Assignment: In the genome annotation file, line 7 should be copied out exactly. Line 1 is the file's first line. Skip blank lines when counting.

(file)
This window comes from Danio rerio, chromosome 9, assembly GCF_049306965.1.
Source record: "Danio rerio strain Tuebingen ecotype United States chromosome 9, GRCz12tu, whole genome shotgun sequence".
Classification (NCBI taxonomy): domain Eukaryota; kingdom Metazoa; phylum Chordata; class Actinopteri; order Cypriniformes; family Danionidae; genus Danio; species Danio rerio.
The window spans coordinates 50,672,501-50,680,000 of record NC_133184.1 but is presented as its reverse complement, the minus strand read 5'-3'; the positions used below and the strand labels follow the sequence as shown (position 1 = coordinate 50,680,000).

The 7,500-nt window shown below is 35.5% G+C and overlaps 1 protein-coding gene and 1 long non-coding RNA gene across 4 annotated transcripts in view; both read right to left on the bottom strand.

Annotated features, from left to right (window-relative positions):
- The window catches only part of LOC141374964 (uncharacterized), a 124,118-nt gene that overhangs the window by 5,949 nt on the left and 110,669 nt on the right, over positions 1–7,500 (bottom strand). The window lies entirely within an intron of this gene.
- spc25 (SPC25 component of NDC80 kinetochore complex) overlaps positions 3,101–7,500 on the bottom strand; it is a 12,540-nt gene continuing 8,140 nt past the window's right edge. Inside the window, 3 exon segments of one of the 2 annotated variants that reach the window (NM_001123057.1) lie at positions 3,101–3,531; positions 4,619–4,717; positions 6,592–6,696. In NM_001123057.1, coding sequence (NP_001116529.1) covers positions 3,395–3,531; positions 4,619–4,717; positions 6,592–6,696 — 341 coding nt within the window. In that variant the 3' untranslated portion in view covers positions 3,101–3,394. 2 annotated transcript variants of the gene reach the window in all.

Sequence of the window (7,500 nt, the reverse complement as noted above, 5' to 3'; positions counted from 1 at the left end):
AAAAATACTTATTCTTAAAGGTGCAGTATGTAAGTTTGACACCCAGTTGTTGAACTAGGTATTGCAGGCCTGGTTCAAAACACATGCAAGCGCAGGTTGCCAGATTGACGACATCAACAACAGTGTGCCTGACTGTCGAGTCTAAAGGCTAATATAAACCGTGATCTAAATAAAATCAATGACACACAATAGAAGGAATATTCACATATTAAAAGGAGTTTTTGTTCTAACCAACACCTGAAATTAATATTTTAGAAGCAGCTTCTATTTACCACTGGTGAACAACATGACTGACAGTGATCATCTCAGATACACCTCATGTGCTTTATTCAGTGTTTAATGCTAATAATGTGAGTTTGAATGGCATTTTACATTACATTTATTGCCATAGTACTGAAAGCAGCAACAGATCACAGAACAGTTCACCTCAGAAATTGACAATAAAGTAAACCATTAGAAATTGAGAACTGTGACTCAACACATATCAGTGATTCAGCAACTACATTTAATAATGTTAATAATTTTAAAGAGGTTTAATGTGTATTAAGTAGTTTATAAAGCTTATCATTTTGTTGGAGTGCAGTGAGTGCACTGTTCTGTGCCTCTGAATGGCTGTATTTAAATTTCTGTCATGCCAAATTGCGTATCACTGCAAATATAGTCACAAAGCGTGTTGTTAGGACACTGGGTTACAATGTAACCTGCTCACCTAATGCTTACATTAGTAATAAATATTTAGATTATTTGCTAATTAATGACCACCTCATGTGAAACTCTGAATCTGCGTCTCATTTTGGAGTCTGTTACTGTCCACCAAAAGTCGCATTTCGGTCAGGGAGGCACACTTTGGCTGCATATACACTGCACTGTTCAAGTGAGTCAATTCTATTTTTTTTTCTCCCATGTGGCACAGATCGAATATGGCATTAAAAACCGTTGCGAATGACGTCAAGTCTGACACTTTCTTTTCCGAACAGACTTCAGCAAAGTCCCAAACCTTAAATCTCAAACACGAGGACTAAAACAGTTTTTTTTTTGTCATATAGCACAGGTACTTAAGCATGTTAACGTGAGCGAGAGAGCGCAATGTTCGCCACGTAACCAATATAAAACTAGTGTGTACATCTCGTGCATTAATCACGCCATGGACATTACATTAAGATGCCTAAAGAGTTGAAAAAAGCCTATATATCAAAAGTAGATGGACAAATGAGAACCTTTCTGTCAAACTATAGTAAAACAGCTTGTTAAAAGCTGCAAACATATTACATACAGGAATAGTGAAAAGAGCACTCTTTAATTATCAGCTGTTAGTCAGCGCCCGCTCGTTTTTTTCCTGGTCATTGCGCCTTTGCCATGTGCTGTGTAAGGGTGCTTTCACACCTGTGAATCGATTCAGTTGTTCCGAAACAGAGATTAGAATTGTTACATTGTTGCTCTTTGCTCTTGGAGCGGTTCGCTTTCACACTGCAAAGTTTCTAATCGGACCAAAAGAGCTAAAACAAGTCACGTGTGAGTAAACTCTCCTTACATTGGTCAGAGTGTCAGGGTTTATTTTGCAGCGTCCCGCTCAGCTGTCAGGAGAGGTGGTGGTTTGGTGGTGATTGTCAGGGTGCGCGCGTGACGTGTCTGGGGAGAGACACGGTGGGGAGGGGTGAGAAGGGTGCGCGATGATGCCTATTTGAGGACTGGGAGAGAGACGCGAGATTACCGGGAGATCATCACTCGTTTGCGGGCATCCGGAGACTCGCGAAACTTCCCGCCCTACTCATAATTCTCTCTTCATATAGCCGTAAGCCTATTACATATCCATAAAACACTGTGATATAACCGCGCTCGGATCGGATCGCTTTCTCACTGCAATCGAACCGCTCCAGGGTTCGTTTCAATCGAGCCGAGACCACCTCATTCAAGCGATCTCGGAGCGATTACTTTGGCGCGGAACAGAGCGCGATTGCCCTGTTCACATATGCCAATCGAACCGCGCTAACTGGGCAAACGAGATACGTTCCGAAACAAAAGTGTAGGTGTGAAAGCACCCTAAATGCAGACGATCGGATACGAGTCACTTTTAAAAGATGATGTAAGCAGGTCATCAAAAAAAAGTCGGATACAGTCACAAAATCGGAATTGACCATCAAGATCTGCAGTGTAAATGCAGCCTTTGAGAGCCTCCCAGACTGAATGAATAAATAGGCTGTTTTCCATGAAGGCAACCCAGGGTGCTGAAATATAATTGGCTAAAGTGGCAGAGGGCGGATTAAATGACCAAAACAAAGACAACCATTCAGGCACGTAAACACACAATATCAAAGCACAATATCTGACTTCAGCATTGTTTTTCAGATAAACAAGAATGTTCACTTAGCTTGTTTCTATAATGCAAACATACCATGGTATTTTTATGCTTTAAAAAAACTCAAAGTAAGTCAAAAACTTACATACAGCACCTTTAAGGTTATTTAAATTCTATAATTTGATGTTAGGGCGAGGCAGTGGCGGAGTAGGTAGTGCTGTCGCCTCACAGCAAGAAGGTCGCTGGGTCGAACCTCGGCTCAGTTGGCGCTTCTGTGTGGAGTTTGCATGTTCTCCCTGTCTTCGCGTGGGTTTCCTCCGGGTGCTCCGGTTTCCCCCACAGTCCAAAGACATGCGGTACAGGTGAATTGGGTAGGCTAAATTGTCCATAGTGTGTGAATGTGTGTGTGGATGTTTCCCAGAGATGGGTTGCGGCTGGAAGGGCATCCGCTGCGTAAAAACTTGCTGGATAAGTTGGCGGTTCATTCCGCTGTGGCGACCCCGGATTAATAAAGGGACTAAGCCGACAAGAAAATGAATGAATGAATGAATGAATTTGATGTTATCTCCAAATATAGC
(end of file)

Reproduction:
- The window catches only part of LOC141374964 (uncharacterized), a 124,118-nt gene that overhangs the window by 5,949 nt on the left and 110,669 nt on the right, over positions 1–7,500 (bottom strand). The window lies entirely within an intron of this gene.